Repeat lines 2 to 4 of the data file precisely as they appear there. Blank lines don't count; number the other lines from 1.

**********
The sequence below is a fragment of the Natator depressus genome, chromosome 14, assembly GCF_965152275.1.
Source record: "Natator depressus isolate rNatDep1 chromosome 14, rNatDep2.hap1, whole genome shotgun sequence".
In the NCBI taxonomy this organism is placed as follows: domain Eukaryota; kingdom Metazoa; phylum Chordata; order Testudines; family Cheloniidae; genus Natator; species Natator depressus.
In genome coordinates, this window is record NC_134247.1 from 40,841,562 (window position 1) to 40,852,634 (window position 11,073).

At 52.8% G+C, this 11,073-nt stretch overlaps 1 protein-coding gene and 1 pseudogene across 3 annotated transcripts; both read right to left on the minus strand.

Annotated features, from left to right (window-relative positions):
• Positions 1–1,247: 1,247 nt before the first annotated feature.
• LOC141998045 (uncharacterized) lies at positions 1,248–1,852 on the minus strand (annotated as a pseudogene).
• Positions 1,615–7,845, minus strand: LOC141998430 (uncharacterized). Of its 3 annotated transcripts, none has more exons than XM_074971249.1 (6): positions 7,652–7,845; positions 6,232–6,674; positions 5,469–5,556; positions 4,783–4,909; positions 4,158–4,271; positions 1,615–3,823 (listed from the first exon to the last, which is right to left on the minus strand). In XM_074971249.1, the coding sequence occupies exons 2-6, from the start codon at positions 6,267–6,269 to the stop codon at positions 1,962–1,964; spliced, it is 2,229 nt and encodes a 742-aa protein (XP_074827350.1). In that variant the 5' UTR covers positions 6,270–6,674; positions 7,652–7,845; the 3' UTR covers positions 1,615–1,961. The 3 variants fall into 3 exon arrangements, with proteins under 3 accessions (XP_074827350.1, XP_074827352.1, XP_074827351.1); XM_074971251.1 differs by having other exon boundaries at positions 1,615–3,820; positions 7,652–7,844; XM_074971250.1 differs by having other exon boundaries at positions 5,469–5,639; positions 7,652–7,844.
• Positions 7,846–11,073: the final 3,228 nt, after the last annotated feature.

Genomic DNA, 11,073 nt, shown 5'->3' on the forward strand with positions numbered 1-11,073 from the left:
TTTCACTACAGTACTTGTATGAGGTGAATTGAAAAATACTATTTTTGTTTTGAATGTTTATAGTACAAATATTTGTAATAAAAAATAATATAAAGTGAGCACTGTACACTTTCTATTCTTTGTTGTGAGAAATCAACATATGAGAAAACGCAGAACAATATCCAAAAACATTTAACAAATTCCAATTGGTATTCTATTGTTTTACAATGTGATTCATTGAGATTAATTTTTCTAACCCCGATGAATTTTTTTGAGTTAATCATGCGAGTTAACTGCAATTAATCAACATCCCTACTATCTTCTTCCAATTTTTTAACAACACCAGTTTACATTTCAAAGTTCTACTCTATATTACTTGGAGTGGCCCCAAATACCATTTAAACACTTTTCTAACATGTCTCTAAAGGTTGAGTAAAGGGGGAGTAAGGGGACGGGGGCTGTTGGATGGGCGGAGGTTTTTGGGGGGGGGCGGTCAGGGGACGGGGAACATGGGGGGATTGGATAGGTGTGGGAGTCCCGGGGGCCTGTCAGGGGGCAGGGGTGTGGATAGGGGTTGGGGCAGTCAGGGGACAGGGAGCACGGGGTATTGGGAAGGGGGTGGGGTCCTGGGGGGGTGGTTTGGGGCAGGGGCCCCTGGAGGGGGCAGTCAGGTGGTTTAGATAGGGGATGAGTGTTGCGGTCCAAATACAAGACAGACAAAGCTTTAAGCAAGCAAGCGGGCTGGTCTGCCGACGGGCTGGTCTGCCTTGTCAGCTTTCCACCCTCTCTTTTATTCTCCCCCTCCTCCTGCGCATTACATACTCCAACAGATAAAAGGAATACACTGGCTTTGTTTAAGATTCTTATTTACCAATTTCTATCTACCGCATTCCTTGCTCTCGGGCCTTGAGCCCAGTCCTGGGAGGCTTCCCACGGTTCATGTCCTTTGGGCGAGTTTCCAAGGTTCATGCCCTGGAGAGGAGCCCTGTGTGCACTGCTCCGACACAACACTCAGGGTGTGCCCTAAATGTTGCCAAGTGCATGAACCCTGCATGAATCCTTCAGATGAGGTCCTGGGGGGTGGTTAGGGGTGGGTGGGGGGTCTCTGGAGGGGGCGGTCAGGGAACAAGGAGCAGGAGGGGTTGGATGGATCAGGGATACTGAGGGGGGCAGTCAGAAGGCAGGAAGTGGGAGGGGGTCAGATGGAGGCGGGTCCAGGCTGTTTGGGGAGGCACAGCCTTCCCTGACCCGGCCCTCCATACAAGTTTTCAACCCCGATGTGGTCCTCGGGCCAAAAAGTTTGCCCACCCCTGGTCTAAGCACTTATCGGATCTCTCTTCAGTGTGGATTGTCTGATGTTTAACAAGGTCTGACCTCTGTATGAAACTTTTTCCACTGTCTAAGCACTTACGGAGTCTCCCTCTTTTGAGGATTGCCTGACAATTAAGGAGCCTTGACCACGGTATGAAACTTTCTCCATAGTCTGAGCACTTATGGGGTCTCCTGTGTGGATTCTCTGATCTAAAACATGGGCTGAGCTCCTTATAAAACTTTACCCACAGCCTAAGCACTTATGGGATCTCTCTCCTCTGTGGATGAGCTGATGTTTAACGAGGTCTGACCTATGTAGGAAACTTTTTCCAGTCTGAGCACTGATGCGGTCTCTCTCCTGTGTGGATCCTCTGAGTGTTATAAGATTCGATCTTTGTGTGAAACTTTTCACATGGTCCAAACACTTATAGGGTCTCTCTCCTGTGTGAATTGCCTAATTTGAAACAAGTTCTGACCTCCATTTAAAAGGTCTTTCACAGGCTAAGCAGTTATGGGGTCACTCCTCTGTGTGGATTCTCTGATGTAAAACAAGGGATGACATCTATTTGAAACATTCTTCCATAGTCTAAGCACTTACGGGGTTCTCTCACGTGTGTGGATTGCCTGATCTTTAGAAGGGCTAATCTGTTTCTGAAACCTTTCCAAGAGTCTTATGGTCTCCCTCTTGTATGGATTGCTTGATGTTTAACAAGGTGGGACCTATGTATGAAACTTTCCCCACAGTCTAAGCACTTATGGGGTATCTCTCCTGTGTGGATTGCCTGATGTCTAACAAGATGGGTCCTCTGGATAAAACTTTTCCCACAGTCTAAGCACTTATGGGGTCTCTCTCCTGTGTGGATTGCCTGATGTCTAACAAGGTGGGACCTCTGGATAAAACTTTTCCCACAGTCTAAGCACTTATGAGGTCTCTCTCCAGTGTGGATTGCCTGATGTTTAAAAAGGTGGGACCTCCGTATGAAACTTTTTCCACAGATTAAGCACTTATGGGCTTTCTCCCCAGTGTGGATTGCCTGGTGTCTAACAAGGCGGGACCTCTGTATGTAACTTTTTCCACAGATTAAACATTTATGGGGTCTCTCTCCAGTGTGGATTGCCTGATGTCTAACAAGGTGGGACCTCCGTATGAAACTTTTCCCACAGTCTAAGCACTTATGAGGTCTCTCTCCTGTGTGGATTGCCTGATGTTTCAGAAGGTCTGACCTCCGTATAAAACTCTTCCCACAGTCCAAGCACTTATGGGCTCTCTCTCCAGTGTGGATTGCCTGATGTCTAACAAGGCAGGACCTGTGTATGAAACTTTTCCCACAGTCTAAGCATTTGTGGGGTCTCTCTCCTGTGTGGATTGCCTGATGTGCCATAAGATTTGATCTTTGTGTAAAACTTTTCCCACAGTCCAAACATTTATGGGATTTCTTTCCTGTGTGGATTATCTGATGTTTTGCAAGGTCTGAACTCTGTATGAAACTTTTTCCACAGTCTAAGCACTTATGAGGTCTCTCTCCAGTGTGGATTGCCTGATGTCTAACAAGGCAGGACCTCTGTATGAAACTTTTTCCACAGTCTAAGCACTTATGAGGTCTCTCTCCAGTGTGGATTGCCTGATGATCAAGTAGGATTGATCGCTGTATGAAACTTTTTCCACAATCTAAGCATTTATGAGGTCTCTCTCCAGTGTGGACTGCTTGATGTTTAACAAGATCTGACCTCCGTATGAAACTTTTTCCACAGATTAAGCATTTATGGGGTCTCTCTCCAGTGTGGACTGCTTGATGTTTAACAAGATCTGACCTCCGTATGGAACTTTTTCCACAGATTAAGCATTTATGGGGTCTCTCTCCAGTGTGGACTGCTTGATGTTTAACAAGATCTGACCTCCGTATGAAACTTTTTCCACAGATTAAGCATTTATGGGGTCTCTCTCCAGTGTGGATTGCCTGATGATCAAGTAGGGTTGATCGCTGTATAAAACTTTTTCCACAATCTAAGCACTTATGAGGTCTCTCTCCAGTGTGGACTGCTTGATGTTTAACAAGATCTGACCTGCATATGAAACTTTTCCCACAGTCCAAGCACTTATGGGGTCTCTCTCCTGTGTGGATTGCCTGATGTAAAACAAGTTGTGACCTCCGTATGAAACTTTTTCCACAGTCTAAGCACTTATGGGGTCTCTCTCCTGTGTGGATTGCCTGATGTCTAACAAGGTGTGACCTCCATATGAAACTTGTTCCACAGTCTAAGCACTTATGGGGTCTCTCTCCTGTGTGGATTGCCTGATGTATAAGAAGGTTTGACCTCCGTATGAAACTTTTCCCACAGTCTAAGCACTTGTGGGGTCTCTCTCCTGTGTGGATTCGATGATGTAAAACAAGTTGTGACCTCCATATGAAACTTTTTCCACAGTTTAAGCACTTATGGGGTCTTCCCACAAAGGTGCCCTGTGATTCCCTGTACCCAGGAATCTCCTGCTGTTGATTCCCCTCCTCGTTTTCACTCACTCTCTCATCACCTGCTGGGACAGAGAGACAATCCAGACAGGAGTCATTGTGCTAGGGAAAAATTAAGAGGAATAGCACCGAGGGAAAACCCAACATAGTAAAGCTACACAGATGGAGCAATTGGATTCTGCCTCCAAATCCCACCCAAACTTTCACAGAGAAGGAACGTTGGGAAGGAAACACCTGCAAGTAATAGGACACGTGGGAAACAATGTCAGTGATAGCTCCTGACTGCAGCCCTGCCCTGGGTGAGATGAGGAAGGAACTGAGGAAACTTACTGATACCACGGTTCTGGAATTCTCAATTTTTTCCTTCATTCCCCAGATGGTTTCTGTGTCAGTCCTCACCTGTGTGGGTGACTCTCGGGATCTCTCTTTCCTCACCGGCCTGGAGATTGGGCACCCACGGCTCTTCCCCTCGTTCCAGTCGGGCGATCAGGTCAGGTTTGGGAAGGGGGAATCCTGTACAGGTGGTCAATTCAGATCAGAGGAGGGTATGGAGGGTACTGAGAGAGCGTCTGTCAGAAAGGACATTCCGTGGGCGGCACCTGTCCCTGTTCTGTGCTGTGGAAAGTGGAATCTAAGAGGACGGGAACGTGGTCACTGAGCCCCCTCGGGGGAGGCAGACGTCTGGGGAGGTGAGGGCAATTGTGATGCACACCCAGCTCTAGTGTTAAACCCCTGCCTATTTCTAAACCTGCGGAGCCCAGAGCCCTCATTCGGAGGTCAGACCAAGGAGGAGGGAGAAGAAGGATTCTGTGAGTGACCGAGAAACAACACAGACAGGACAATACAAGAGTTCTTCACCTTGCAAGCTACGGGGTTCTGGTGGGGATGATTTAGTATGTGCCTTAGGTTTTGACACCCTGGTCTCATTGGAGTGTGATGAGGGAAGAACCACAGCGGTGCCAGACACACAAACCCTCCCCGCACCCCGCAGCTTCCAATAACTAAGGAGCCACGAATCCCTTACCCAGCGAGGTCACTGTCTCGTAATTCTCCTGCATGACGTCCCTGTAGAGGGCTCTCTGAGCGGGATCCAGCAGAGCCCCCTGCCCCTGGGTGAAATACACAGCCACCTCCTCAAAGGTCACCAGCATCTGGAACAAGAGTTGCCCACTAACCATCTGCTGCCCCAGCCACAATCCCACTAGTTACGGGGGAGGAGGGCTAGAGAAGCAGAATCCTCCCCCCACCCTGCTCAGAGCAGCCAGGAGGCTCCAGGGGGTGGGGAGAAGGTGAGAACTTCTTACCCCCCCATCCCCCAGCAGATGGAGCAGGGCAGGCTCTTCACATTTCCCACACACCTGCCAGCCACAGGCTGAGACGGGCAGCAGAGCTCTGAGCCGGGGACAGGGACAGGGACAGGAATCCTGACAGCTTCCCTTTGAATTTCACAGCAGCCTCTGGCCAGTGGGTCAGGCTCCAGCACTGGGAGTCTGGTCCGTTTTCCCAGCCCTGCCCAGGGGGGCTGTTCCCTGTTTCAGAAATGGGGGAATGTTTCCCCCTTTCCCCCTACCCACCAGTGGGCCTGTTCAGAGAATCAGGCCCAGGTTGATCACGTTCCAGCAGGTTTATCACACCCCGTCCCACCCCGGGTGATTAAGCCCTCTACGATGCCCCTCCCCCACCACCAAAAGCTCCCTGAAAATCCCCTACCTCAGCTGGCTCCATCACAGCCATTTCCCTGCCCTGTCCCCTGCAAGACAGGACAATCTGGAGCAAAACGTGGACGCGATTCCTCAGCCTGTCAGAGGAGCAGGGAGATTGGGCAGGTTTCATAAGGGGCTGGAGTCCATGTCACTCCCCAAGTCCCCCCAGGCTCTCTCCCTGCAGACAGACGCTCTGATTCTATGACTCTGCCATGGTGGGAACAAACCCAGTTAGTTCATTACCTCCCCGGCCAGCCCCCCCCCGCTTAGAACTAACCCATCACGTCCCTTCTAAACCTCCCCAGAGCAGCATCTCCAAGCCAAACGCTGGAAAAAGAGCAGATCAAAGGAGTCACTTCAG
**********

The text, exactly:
Source record: "Natator depressus isolate rNatDep1 chromosome 14, rNatDep2.hap1, whole genome shotgun sequence".
In the NCBI taxonomy this organism is placed as follows: domain Eukaryota; kingdom Metazoa; phylum Chordata; order Testudines; family Cheloniidae; genus Natator; species Natator depressus.
In genome coordinates, this window is record NC_134247.1 from 40,841,562 (window position 1) to 40,852,634 (window position 11,073).